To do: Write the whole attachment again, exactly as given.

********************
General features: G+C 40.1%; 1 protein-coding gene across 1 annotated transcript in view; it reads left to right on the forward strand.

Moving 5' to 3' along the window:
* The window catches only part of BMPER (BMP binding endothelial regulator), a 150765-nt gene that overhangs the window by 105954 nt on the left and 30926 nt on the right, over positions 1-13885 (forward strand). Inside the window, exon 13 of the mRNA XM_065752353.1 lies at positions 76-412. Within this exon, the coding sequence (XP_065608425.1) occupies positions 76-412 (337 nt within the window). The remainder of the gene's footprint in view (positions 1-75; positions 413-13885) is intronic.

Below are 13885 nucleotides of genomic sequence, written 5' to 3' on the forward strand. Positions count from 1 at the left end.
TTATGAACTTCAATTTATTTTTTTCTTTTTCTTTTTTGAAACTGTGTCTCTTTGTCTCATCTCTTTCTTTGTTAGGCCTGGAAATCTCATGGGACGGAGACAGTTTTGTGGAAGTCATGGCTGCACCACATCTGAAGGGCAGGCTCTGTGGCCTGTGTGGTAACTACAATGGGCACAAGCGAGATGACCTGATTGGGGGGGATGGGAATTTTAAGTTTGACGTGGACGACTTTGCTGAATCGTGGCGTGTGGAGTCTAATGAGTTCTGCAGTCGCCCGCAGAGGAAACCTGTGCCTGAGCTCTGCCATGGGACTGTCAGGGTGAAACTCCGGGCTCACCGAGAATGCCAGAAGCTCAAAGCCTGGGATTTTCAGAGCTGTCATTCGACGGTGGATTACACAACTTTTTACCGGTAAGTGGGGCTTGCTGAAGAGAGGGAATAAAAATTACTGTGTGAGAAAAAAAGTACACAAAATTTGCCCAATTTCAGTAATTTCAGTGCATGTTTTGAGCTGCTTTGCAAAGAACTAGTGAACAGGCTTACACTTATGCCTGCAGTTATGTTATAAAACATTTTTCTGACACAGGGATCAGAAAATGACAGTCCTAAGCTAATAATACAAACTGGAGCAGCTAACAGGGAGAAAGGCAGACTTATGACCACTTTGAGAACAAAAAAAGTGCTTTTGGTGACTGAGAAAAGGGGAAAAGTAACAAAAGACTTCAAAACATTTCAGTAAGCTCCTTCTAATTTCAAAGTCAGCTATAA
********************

General features: G+C 40.1%; 1 protein-coding gene across 1 annotated transcript in view; it reads left to right on the forward strand.

Moving 5' to 3' along the window:
* The window catches only part of BMPER (BMP binding endothelial regulator), a 150765-nt gene that overhangs the window by 105954 nt on the left and 30926 nt on the right, over positions 1-13885 (forward strand). Inside the window, exon 13 of the mRNA XM_065752353.1 lies at positions 76-412. Within this exon, the coding sequence (XP_065608425.1) occupies positions 76-412 (337 nt within the window). The remainder of the gene's footprint in view (positions 1-75; positions 413-13885) is intronic.

Below are 13885 nucleotides of genomic sequence, written 5' to 3' on the forward strand. Positions count from 1 at the left end.
TTATGAACTTCAATTTATTTTTTTCTTTTTCTTTTTTGAAACTGTGTCTCTTTGTCTCATCTCTTTCTTTGTTAGGCCTGGAAATCTCATGGGACGGAGACAGTTTTGTGGAAGTCATGGCTGCACCACATCTGAAGGGCAGGCTCTGTGGCCTGTGTGGTAACTACAATGGGCACAAGCGAGATGACCTGATTGGGGGGGATGGGAATTTTAAGTTTGACGTGGACGACTTTGCTGAATCGTGGCGTGTGGAGTCTAATGAGTTCTGCAGTCGCCCGCAGAGGAAACCTGTGCCTGAGCTCTGCCATGGGACTGTCAGGGTGAAACTCCGGGCTCACCGAGAATGCCAGAAGCTCAAAGCCTGGGATTTTCAGAGCTGTCATTCGACGGTGGATTACACAACTTTTTACCGGTAAGTGGGGCTTGCTGAAGAGAGGGAATAAAAATTACTGTGTGAGAAAAAAAGTACACAAAATTTGCCCAATTTCAGTAATTTCAGTGCATGTTTTGAGCTGCTTTGCAAAGAACTAGTGAACAGGCTTACACTTATGCCTGCAGTTATGTTATAAAACATTTTTCTGACACAGGGATCAGAAAATGACAGTCCTAAGCTAATAATACAAACTGGAGCAGCTAACAGGGAGAAAGGCAGACTTATGACCACTTTGAGAACAAAAAAAGTGCTTTTGGTGACTGAGAAAAGGGGAAAAGTAACAAAAGACTTCAAAACATTTCAGTAAGCTCCTTCTAATTTCAAAGTCAGCTATAA